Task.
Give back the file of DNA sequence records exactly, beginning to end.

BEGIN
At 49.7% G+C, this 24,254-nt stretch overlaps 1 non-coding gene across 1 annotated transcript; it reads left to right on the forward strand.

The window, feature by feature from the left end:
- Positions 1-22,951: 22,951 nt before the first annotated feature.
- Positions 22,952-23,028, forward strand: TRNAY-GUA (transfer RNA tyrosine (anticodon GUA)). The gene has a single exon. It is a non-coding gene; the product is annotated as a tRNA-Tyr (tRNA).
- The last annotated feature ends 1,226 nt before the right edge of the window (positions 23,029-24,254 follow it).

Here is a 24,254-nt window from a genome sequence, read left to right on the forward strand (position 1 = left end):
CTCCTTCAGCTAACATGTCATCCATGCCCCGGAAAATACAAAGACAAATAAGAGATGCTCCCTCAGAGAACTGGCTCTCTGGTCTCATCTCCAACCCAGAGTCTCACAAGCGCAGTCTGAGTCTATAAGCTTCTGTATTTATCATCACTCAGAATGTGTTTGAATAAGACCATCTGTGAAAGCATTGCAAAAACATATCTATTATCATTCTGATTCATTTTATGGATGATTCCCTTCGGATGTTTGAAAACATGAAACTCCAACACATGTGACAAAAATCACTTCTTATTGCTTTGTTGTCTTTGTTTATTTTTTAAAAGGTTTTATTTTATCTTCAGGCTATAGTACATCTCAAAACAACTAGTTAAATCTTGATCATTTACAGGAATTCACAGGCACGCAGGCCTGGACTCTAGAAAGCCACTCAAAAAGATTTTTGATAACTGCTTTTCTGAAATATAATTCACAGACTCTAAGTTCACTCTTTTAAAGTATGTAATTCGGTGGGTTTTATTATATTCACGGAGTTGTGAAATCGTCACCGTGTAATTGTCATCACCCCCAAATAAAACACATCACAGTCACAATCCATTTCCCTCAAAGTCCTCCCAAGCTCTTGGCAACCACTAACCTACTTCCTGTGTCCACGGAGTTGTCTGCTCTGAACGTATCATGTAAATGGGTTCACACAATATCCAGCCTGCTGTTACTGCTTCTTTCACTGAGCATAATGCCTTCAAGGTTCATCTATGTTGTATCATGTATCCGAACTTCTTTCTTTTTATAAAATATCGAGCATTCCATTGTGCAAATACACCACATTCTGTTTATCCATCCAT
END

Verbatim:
At 49.7% G+C, this 24,254-nt stretch overlaps 1 non-coding gene across 1 annotated transcript; it reads left to right on the forward strand.

The window, feature by feature from the left end:
- Positions 1-22,951: 22,951 nt before the first annotated feature.
- Positions 22,952-23,028, forward strand: TRNAY-GUA (transfer RNA tyrosine (anticodon GUA)). The gene has a single exon. It is a non-coding gene; the product is annotated as a tRNA-Tyr (tRNA).
- The last annotated feature ends 1,226 nt before the right edge of the window (positions 23,029-24,254 follow it).

Here is a 24,254-nt window from a genome sequence, read left to right on the forward strand (position 1 = left end):
CTCCTTCAGCTAACATGTCATCCATGCCCCGGAAAATACAAAGACAAATAAGAGATGCTCCCTCAGAGAACTGGCTCTCTGGTCTCATCTCCAACCCAGAGTCTCACAAGCGCAGTCTGAGTCTATAAGCTTCTGTATTTATCATCACTCAGAATGTGTTTGAATAAGACCATCTGTGAAAGCATTGCAAAAACATATCTATTATCATTCTGATTCATTTTATGGATGATTCCCTTCGGATGTTTGAAAACATGAAACTCCAACACATGTGACAAAAATCACTTCTTATTGCTTTGTTGTCTTTGTTTATTTTTTAAAAGGTTTTATTTTATCTTCAGGCTATAGTACATCTCAAAACAACTAGTTAAATCTTGATCATTTACAGGAATTCACAGGCACGCAGGCCTGGACTCTAGAAAGCCACTCAAAAAGATTTTTGATAACTGCTTTTCTGAAATATAATTCACAGACTCTAAGTTCACTCTTTTAAAGTATGTAATTCGGTGGGTTTTATTATATTCACGGAGTTGTGAAATCGTCACCGTGTAATTGTCATCACCCCCAAATAAAACACATCACAGTCACAATCCATTTCCCTCAAAGTCCTCCCAAGCTCTTGGCAACCACTAACCTACTTCCTGTGTCCACGGAGTTGTCTGCTCTGAACGTATCATGTAAATGGGTTCACACAATATCCAGCCTGCTGTTACTGCTTCTTTCACTGAGCATAATGCCTTCAAGGTTCATCTATGTTGTATCATGTATCCGAACTTCTTTCTTTTTATAAAATATCGAGCATTCCATTGTGCAAATACACCACATTCTGTTTATCCATCCAT